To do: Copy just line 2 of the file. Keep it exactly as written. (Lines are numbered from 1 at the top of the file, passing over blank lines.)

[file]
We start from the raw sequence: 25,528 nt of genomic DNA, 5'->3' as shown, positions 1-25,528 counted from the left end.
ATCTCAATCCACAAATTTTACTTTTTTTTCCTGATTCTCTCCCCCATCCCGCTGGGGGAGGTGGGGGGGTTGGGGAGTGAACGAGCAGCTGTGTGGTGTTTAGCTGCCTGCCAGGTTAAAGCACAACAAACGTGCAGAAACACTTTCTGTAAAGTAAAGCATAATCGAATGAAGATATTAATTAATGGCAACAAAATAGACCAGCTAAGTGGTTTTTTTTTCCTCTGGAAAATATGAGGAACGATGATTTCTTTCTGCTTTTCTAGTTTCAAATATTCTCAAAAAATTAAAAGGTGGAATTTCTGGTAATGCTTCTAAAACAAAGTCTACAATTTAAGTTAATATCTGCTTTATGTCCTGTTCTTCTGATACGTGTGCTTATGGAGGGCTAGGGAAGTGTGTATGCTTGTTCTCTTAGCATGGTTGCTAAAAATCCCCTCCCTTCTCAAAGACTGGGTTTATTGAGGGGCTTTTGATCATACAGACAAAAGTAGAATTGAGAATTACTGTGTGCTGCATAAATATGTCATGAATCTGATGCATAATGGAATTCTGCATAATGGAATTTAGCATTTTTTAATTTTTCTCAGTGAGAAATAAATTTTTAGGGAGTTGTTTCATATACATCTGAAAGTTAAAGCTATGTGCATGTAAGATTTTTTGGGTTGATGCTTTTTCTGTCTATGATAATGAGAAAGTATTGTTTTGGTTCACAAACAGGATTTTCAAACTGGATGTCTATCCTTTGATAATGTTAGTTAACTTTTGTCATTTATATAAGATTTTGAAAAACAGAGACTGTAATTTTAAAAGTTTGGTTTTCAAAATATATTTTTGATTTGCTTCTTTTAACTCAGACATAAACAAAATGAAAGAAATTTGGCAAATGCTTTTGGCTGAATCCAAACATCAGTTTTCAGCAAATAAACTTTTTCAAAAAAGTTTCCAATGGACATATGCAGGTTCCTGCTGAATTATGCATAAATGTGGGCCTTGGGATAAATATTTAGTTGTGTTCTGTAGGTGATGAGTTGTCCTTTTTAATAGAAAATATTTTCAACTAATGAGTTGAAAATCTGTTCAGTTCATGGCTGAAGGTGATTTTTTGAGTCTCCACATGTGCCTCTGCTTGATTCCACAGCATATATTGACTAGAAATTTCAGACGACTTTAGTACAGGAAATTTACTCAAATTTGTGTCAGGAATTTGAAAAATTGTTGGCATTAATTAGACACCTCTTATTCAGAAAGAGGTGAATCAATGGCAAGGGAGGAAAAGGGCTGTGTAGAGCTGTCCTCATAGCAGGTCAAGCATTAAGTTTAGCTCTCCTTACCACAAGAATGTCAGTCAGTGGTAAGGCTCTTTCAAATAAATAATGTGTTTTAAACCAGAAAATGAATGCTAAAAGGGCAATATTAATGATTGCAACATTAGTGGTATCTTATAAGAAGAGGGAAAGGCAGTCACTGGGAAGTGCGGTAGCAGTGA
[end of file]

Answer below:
ATCTCAATCCACAAATTTTACTTTTTTTTCCTGATTCTCTCCCCCATCCCGCTGGGGGAGGTGGGGGGGTTGGGGAGTGAACGAGCAGCTGTGTGGTGTTTAGCTGCCTGCCAGGTTAAAGCACAACAAACGTGCAGAAACACTTTCTGTAAAGTAAAGCATAATCGAATGAAGATATTAATTAATGGCAACAAAATAGACCAGCTAAGTGGTTTTTTTTTCCTCTGGAAAATATGAGGAACGATGATTTCTTTCTGCTTTTCTAGTTTCAAATATTCTCAAAAAATTAAAAGGTGGAATTTCTGGTAATGCTTCTAAAACAAAGTCTACAATTTAAGTTAATATCTGCTTTATGTCCTGTTCTTCTGATACGTGTGCTTATGGAGGGCTAGGGAAGTGTGTATGCTTGTTCTCTTAGCATGGTTGCTAAAAATCCCCTCCCTTCTCAAAGACTGGGTTTATTGAGGGGCTTTTGATCATACAGACAAAAGTAGAATTGAGAATTACTGTGTGCTGCATAAATATGTCATGAATCTGATGCATAATGGAATTCTGCATAATGGAATTTAGCATTTTTTAATTTTTCTCAGTGAGAAATAAATTTTTAGGGAGTTGTTTCATATACATCTGAAAGTTAAAGCTATGTGCATGTAAGATTTTTTGGGTTGATGCTTTTTCTGTCTATGATAATGAGAAAGTATTGTTTTGGTTCACAAACAGGATTTTCAAACTGGATGTCTATCCTTTGATAATGTTAGTTAACTTTTGTCATTTATATAAGATTTTGAAAAACAGAGACTGTAATTTTAAAAGTTTGGTTTTCAAAATATATTTTTGATTTGCTTCTTTTAACTCAGACATAAACAAAATGAAAGAAATTTGGCAAATGCTTTTGGCTGAATCCAAACATCAGTTTTCAGCAAATAAACTTTTTCAAAAAAGTTTCCAATGGACATATGCAGGTTCCTGCTGAATTATGCATAAATGTGGGCCTTGGGATAAATATTTAGTTGTGTTCTGTAGGTGATGAGTTGTCCTTTTTAATAGAAAATATTTTCAACTAATGAGTTGAAAATCTGTTCAGTTCATGGCTGAAGGTGATTTTTTGAGTCTCCACATGTGCCTCTGCTTGATTCCACAGCATATATTGACTAGAAATTTCAGACGACTTTAGTACAGGAAATTTACTCAAATTTGTGTCAGGAATTTGAAAAATTGTTGGCATTAATTAGACACCTCTTATTCAGAAAGAGGTGAATCAATGGCAAGGGAGGAAAAGGGCTGTGTAGAGCTGTCCTCATAGCAGGTCAAGCATTAAGTTTAGCTCTCCTTACCACAAGAATGTCAGTCAGTGGTAAGGCTCTTTCAAATAAATAATGTGTTTTAAACCAGAAAATGAATGCTAAAAGGGCAATATTAATGATTGCAACATTAGTGGTATCTTATAAGAAGAGGGAAAGGCAGTCACTGGGAAGTGCGGTAGCAGTGA